Letters to Homer: Safety in Argentina, Part I

Dear Homer:

I hope you had a good Christmas and a safe New Year.  Did the Missus get you that new chain-break for the saw that you wanted.   I remember the last time I was visiting you in Bent Fork you spent an hour outside of Levi’s Hardware Store drooling over it.

Since I last wrote you I’ve gotten lots of emails asking about the safety here in Argentina.  Buddy, the answer is all over the map.

The short answer is that it’s just like Bent Fork.  There’s some places you don’t want to be found after dark and other places that are safe pretty much 24/7.  As long as you don’t make any smart ass comments like you did to the preacher’s wife when she got the third helping of fried chicken, you shouldn’t have a problem.

But I know you’re hard headed and need some things spelled out, so I’ll give you the longer answer now.

In the couple of weeks before Christmas there was some free-for-all-shopping at area supermarkets.  Yah, I know this happens every Christmas season at the WalMart in Bent Fork, but these folks were looting.

I heard of one incident where about 300 people were helping themselves to the eggnog, ham and turkey along with anything else they could carry out.  There wasn’t much of that going on here in Belgrano where Ale and I live, but in the tourist destinations of Bariloche, Cordoba and Rosario things got a little crazy.  Needless to say Homer, with your heart condition, you just need to stay away from protests, demonstrations or any other outbreaks of social unrest if you decide to come.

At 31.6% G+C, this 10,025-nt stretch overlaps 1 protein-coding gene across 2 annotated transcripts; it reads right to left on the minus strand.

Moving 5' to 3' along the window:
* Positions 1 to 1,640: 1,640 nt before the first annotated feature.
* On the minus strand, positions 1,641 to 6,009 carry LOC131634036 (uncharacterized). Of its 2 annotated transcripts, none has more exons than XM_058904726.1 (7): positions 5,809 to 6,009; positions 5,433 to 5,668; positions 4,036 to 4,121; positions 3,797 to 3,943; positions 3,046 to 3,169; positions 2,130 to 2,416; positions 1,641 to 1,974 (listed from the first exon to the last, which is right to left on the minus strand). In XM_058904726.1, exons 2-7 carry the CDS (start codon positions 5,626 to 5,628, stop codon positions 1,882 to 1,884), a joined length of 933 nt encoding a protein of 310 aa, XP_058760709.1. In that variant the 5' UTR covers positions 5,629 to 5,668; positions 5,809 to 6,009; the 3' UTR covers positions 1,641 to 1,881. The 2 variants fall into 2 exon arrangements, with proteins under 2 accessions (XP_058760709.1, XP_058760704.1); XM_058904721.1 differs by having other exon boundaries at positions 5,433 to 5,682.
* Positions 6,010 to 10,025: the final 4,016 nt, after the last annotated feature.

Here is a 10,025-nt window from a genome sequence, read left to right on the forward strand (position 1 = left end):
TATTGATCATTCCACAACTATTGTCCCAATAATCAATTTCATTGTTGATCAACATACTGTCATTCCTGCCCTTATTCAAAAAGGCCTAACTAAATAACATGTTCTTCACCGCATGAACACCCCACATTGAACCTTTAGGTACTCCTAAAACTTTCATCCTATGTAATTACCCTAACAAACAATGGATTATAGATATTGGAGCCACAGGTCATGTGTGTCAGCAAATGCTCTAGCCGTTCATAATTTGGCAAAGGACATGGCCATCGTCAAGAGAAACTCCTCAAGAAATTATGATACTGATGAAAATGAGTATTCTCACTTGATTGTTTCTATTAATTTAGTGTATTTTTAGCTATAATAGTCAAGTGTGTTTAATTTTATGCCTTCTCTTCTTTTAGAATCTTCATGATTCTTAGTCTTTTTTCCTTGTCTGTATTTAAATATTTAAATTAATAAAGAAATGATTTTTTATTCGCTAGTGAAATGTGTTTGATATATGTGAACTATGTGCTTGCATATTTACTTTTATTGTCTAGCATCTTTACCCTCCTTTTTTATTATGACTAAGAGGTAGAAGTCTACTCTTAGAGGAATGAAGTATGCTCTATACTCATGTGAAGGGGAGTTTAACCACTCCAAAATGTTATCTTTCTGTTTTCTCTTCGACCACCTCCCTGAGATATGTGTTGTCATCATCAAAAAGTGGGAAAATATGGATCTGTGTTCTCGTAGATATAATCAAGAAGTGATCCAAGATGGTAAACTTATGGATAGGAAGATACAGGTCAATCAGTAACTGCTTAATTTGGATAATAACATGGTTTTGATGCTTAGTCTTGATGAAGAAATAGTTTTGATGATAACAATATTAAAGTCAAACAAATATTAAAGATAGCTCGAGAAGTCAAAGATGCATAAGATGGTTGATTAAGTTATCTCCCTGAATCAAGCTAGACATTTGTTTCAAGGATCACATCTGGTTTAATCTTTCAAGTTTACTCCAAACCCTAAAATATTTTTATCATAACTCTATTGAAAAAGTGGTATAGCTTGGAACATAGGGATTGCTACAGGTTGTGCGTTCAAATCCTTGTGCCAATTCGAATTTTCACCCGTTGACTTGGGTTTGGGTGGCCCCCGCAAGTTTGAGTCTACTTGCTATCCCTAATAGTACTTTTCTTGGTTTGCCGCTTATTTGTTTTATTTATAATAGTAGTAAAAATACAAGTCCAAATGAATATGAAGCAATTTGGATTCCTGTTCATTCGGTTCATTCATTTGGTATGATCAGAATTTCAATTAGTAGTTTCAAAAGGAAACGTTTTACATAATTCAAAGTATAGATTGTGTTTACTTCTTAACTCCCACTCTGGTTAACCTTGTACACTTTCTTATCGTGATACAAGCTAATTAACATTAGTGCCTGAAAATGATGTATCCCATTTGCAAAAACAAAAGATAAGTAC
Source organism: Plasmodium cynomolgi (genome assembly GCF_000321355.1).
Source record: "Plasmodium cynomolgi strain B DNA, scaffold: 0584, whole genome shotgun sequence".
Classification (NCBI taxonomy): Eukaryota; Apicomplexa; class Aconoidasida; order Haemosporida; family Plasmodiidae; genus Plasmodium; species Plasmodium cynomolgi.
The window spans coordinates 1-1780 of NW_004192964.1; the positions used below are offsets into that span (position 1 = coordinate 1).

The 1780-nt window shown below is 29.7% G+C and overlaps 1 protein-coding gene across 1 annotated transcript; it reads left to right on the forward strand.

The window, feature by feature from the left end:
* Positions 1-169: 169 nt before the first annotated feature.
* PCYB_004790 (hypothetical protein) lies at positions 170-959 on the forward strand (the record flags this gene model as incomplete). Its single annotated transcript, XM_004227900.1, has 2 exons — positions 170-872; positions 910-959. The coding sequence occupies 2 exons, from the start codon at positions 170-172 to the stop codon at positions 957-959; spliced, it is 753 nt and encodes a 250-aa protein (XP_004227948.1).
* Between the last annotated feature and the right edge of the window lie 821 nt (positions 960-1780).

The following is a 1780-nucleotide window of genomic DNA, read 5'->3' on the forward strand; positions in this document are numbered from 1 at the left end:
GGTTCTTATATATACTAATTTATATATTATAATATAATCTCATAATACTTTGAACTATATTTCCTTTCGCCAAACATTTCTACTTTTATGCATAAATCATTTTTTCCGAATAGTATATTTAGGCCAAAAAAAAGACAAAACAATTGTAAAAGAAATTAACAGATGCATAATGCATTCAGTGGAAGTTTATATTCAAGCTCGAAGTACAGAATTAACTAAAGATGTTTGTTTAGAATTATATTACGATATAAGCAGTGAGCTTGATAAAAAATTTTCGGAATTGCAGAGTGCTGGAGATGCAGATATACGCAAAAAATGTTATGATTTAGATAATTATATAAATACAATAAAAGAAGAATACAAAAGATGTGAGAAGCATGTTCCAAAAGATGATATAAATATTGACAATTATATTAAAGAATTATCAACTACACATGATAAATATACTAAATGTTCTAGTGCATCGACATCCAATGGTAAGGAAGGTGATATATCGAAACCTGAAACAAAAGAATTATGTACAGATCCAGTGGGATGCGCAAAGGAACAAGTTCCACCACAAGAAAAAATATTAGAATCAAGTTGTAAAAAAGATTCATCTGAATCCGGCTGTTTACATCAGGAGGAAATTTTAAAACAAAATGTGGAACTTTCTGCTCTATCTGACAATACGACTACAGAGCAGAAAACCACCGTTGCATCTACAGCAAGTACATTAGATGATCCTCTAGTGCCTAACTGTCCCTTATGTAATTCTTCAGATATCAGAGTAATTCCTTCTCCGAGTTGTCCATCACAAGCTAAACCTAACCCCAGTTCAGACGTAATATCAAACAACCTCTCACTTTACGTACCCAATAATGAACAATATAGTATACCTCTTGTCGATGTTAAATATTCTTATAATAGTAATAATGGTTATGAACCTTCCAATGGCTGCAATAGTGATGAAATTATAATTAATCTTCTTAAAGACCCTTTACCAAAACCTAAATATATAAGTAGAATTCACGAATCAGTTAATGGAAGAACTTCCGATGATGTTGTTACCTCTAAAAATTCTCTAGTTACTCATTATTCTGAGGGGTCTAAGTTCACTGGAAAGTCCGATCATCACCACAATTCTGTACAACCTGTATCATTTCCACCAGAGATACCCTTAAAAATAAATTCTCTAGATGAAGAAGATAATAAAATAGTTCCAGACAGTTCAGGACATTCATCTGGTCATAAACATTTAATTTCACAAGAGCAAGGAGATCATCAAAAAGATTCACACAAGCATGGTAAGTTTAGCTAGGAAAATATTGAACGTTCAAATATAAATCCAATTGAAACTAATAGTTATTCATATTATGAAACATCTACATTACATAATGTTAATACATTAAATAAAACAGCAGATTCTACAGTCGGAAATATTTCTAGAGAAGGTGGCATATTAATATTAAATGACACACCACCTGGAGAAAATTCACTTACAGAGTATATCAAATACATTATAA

Most people have trouble-free visits to Argentina buddy.  If you use common sense and keep a close eye on your stuff, you shouldn’t have much problem.  Be especially alert though around internet cafes, train and bus stations and just about anywhere that “distraction thefts” could occur.

“Distraction thefts” are the most frequent types of crime here Homer.  They usually occur in public places.  Be careful of the con-men which have been known to rob tourists while an accomplice pretends to help remove ketchup or mustard that has been ‘accidentally’ sprayed on them.  Tell the Missus that women have had their purses slit with a knife in crowded places and sometimes cell phones have been grabbed right out of the owners hand while the person was using it!

If you get the chance to visit San Telmo, Laboca, Retiro or other tourist areas Homer, make sure that you don’t go flashing that wad of cash around like you sometimes do down at the VFW.  Also, that genuine, imitation Super Bowl ring that you bought on television from that preacher that said you’d be healed if you donated $100.00; leave that at home too.  You don’t want to lose a finger or worse over some ostentatious jewelery.

One last thing buddy, leave your passport in the safe at the hotel.  I know you’re proud of that new hair piece, but passport thefts are pretty common in Buenos Aires and Mendoza.  Before you leave Bent Fork, take your passport down to Billy Bob’s Lube, Gas and Copy and get Ms Billy Bob to make you a photo copy of the passport that you can carry around Buenos Aires with you.  And again, leave the real passport locked up at the hotel.

That’s about it for now Homer.  Kiss the Missus for me.  I remain,

Your buddy, lost somewhere in the barrios of Buenos Aires
Jerry Nelson

4 thoughts on “Letters to Homer: Safety in Argentina, Part I

  1. Very cleverly written. ‘Distraction thefts’ occur in most major cities, so we have learned to take precautions, and we do try to blend in as much as possible. It’s that bus heist that still has me worried.

  2. Your passport is a valuable document that is attractive to criminals who may try to use your identity to commit crimes. It should always be kept in a safe place. You are required by Australian law to report a lost or stolen passport. If your passport is lost or stolen overseas, report it online or contact the nearest Australian Embassy, High Commission or Consulate as soon as possible.

  3. Pingback: Letters to Home: How to speak a “furin” language «

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